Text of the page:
Waiting for the Biblioburro
Waiting for the Biblioburro

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Annotation: When a man brings to a remote village two burros, Alfa and Beto, loaded with books the children can borrow, Ana's excitement leads her to write a book of her own as she waits for the Bibliburro to return.
Catalog Number: #51576
Format: Perma-Bound Edition from Publisher's Hardcover
All Formats: Search
Common Core/STEAM: Common Core Common Core
Publisher: Ten Speed Press
Copyright Date: 2011
Edition Date: 2011
Illustrator: Parra, John,
Pages: 32
Availability: Available
ISBN: Publisher: 1-582-46353-0 Perma-Bound: 0-605-50195-5
ISBN 13: Publisher: 978-1-582-46353-7 Perma-Bound: 978-0-605-50195-9
Dewey: E
LCCN: 2010024183
Dimensions: 27 cm.
Language: English
Reviews:
ALA Booklist
Inspired by a real-life traveling librarian (also depicted in Jeanette Winter's Biblioburro, 2010), this is the fictionalized story of a child visited by a humble Columbian biblioburro. Ana's life consists of helping her parents and reading the one book she received from a teacher who has since departed, leaving her rural community without a school. For stories, Ana draws upon her rich imagination until the arrival of the librarian and his two book-toting donkeys. On his next long-awaited visit, when the librarian is presented with his own story written by Ana, we see that it is the same story as the book we're reading. The charming, primitive-style acrylic illustrations in muted tones on textured board have a folk-art quality and convey the rustic lifestyle of Ana and her community. The final page includes a brief afterword and a glossary of Spanish terms, which are sprinkled throughout the text. Heather Henson's That Book Woman (2008) and Gloria Houston's Miss Dorothy and Her Bookmobile (2011) provide interesting contrasts and comparisons.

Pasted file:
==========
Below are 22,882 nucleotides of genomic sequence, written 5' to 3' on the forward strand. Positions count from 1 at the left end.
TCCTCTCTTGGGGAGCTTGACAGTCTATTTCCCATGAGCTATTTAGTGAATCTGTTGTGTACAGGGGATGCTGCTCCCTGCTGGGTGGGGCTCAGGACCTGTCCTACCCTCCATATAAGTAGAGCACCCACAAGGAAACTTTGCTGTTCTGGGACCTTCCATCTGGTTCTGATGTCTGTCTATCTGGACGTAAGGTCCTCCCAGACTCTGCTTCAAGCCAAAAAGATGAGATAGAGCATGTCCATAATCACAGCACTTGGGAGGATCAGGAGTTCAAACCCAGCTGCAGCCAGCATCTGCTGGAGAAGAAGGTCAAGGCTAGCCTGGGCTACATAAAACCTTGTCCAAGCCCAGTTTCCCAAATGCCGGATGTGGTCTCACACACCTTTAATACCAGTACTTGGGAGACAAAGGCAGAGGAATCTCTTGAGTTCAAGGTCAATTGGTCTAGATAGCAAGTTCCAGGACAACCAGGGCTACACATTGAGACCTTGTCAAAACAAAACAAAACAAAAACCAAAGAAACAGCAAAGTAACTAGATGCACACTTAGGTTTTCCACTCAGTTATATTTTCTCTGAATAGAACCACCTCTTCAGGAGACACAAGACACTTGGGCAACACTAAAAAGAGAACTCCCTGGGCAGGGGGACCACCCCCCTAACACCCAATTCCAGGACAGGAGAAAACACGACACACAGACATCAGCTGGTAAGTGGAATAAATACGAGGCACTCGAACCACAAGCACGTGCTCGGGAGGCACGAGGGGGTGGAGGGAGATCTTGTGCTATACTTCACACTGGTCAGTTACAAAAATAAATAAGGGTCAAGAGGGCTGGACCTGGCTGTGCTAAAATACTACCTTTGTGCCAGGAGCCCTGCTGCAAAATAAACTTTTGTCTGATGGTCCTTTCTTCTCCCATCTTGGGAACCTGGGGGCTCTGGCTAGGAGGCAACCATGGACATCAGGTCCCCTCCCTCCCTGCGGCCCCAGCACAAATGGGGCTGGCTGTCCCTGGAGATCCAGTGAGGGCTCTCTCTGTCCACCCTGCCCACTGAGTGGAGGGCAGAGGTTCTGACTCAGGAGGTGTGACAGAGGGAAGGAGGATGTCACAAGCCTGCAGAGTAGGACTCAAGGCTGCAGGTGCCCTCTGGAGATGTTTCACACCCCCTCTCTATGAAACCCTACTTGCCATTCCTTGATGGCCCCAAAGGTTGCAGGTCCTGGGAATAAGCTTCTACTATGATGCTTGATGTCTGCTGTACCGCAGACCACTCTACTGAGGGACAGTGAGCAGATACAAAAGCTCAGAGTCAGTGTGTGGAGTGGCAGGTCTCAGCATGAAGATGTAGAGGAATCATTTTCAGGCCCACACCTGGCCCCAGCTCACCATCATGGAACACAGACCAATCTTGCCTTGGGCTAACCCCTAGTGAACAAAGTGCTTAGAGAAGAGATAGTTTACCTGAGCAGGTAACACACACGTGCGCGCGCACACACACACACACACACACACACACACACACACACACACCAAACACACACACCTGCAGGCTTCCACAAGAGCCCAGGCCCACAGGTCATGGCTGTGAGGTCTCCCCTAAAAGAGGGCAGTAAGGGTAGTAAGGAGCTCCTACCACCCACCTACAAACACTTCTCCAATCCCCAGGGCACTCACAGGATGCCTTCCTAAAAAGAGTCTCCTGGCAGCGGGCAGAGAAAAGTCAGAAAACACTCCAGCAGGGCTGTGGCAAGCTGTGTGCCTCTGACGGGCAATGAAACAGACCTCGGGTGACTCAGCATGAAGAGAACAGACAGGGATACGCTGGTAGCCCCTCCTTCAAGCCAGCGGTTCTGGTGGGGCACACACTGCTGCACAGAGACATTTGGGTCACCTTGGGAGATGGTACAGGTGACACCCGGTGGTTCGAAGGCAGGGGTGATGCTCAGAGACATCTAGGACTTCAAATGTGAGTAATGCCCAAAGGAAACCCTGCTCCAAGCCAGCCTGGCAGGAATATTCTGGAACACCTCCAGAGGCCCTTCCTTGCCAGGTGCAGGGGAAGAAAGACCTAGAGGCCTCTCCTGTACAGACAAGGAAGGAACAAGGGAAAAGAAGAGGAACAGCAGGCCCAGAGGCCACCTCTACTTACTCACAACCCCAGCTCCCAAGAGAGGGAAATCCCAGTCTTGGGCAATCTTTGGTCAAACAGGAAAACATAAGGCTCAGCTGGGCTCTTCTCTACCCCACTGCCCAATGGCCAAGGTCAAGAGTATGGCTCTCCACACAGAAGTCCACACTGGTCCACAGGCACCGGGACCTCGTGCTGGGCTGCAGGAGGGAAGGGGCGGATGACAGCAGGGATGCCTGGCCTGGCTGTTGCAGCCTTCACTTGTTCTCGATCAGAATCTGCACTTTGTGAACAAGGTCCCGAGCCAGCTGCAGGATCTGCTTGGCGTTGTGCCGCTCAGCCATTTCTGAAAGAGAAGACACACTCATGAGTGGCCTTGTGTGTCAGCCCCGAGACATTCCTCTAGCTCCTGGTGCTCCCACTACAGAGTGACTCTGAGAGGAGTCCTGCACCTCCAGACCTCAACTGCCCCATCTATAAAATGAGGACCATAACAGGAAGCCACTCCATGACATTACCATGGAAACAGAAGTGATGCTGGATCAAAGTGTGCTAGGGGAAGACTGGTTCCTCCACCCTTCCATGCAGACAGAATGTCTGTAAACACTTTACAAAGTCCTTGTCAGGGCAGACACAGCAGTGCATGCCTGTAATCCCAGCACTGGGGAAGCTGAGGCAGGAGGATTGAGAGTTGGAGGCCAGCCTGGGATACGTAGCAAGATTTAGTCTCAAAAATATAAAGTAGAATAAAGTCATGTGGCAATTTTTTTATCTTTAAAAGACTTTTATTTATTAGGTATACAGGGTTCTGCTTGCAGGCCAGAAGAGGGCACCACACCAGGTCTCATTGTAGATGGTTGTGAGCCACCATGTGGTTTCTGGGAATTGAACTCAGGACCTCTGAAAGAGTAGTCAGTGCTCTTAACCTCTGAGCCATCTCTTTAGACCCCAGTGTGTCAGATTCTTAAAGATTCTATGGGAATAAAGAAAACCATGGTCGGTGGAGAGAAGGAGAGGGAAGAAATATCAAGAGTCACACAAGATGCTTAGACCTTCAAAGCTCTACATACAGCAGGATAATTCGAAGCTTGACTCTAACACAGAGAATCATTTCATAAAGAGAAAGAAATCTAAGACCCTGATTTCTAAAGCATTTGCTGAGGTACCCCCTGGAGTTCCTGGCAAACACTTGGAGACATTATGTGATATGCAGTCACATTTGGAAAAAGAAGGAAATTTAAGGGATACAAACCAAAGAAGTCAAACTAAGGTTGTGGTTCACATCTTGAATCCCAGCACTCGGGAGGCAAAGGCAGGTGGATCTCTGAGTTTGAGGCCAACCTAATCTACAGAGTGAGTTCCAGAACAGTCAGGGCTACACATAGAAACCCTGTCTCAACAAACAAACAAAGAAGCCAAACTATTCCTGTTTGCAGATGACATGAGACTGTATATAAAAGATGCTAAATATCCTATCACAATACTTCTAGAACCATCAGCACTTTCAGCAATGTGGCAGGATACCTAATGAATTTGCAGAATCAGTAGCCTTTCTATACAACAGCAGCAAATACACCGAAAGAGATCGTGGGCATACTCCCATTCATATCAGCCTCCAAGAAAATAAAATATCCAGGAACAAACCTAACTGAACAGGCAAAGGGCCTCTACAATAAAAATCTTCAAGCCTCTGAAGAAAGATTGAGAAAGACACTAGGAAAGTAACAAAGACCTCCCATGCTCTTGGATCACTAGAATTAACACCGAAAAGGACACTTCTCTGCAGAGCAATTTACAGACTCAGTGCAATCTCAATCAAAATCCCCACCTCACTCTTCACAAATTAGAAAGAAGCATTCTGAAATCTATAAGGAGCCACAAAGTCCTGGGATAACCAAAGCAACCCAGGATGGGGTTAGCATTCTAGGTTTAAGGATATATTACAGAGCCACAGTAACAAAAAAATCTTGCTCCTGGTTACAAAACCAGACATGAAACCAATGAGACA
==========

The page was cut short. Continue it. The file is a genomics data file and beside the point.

Horn Book
For Ana, the arrival of a burro-riding librarian in her remote village is a joyful event. Impatiently awaiting the bibliotecario's next visit, Ana reads avidly, writes, and creates her own book. Parra's acrylics portray a sunny village with cheerful children engaged in imaginative play. Spanish words (defined in context and in a glossary) add a useful dimension, as does an author's note.